In 1955, the Food and Nutrition Board of the National Academy of Sciences, National Research Council, recommended that artificial sweeteners be used in special-purpose foods for those who need to restrict their intake of sugar and total food energy. It also cited evidence that cyclamates may produce a mild laxative effect at intakes of 5 grams or more daily and recommended further study as to safety. In 1962, similar recommendations were made.

In May 1965, the Food and Drug Administration issued a statement, after a review of present experimental data, as follows: “There is no evidence that cyclamates at present use levels are a hazard to health.” However, it was again emphasized that scientific studies will be continued as to amounts that can be tolerated under varying conditions and over extended periods of time.

Now, where does that leave us—the consumers? It is evident that information on artificial sweeteners still is incomplete as to tolerance, long-range effects, and individual response under various kinds of stress or ill health.

In view of these gaps in our information moderation in use would seem to be the key word for most of us. Young children, pregnant women, and the chronically ill might be better off to do without them, unless otherwise advised by the physician.

Weight control can be better accomplished through a revised dietary pattern and, lastly, we might be reminded that cold water is still one of the best thirst quenchers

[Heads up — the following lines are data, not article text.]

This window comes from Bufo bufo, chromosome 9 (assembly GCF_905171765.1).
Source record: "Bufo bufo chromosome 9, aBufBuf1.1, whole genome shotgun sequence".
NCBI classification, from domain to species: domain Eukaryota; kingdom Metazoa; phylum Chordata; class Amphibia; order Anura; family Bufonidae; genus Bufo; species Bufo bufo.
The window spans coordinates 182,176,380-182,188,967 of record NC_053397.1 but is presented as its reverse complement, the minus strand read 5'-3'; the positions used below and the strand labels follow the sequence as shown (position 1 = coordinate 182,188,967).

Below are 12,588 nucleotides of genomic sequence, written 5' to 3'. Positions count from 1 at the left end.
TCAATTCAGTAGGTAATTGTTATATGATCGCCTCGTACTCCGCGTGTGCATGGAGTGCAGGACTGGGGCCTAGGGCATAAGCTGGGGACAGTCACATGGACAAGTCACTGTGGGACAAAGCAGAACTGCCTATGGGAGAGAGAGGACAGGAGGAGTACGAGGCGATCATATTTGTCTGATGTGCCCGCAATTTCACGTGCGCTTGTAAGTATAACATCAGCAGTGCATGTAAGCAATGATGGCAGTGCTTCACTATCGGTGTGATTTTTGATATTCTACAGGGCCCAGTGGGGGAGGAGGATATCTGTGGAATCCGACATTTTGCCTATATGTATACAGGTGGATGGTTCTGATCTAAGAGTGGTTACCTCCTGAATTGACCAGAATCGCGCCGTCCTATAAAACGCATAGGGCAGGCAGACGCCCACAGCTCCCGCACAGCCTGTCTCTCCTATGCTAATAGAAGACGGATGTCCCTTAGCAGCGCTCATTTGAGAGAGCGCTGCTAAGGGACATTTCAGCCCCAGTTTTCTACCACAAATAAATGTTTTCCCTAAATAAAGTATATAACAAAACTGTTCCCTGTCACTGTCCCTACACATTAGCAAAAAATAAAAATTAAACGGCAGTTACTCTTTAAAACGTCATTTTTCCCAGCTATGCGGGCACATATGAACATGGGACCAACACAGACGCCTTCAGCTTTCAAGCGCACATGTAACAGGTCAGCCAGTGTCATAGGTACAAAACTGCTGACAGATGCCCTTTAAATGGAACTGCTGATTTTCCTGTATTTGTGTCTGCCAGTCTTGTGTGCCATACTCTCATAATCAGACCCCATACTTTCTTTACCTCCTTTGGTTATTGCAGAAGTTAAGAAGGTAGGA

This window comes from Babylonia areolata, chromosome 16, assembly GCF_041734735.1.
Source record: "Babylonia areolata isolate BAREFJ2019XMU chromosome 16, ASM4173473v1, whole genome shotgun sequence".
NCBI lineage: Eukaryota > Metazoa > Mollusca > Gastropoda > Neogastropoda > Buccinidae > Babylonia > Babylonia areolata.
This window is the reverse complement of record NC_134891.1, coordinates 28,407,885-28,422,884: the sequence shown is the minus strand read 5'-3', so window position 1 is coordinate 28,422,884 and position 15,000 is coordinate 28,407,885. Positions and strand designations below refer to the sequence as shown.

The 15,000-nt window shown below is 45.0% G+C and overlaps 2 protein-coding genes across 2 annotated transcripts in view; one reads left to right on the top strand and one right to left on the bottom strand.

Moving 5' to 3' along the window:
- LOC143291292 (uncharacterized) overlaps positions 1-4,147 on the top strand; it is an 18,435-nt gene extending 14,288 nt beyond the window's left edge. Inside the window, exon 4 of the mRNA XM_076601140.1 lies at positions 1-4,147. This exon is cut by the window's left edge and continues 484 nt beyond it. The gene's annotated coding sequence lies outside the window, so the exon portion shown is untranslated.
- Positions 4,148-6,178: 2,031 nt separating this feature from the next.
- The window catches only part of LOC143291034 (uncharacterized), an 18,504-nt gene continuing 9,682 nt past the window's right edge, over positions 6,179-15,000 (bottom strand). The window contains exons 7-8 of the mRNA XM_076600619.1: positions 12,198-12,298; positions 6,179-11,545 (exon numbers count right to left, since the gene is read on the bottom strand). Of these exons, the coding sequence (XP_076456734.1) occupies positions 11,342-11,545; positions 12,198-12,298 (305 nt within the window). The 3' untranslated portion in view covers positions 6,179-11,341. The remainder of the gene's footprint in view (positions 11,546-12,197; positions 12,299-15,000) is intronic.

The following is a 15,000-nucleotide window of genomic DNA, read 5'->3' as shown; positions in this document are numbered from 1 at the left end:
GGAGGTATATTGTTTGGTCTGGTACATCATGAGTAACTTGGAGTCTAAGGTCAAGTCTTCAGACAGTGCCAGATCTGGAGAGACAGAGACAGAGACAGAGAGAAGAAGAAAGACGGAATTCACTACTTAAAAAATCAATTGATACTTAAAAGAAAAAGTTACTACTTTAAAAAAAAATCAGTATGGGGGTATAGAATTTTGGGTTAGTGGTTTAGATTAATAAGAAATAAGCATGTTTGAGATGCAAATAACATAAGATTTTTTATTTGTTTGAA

Health, Quarterly Bulletin of the Wisconsin State Board of Health, Summer, 1965


Editorial Comment (On FDA Corruption)

We understand a complete scientific report in regard to calcium and sodium cyclamate will soon be published. It will corroborate the very disturbing information found in a recent investigation by the Wisconsin Alumni Research Foundation. The results reported to date are incomplete in detail for tests made on rats. However, they did determine that these chemicals stunted growth, affected ability to conceive, and resulted in the death of some litters.

This brings us back to the question, “Is it safe to use them?” Apparently, the vaunted consumer protection has been only a myth.

According to the recent investigation by two Senate Subcommittees and one House of Representatives Subcommittee, the misuse of its powers by the FDA may have undermined the consumer’s health instead of protecting it, according to charges made by Sen. Edward Long of Missouri.

The investigation has sparked resignation of top officials within the PDA, which, no doubt, should have a more salutary effect on the confused consumer and taxpayer.

 

 

Heather Wilkinson

Heather Wilkinson is the Archives Editor for Selene River Press.